Bernard Allison: In The Mix Review

Opening an album with a cover is perhaps an odd choice, but that’s what Chicago-based Bernard Allison does on his umpteenth release, In the Mix. Of course, Bernard Allison grew up playing along to his father Luther Allison’s records (including ones he’d recorded), so in a way it’s fitting that the first few notes of In the Mix belong to Colin James’ “Five Long Years,” especially on a record that’s made up of almost as many cover songs as it is originals. If anything, In the Mix is proof that Bernard Allison is as much a music fan as he is a musician.

Bernard Allison’s smooth brand of blues owes much of it’s aesthetic to Allison’s funk-based work on the Stratocaster and the omnipresence of a quivering Hammond, but this isn’t to say that In the Mix doesn’t have its share of hard-hitting guitar work. “Move from the Hood,” a cover of one of his father’s originals, winds up as a twelve-bar guitar jam by the end, and “Lust for You” channels an almost-sinister southern feel that matches Allison’s lyrical sentiments perfectly: “The more I pray to get you outta my head, the more I want you in my bed.” Wet Willie’s “I’d Rather Be Blind” opens with a shuffling half step and an offbeat drum pattern that will probably make you cock your head to the side.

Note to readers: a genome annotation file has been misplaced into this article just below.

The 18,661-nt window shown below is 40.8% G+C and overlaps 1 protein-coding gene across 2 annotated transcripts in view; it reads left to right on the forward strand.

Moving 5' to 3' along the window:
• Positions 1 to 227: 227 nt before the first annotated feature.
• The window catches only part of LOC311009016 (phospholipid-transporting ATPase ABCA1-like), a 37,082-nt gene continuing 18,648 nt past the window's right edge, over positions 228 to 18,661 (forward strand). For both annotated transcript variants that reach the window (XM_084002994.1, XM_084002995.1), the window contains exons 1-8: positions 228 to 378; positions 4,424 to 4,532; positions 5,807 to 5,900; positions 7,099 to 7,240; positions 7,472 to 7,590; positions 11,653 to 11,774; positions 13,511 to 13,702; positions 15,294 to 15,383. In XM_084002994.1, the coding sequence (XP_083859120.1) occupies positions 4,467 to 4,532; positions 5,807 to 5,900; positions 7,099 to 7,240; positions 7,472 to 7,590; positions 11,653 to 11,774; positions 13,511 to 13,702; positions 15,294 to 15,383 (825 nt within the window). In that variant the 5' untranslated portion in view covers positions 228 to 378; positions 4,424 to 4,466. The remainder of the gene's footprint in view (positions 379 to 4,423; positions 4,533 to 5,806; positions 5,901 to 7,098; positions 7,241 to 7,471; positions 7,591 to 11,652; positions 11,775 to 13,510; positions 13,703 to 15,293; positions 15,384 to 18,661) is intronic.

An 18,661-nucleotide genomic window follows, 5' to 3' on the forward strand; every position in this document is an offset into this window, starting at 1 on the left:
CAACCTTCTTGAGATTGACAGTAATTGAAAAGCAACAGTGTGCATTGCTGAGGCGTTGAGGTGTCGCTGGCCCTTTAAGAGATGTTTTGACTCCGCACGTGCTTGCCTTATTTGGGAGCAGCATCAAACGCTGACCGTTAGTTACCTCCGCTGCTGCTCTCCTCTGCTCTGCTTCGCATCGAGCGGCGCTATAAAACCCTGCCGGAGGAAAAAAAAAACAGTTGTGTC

In the Mix is a little closer to a glass of wine than a glass of whiskey. Allison’s smooth, easy blues connects well and makes for a great tour through Allison’s mind as both a musician and a music fan. In the Mix shows influence right next to what that influence produced. This is a Chicago blues album definitely worth adding to your collection.

The Review: 7.5/10

Can’t Miss Tracks

– Move From the Hood
– Lust for You
– I’d Rather Be Blind

The Big Hit

– Move From the Hood

Review by Richard MacDougall

Buy the album: Amazon

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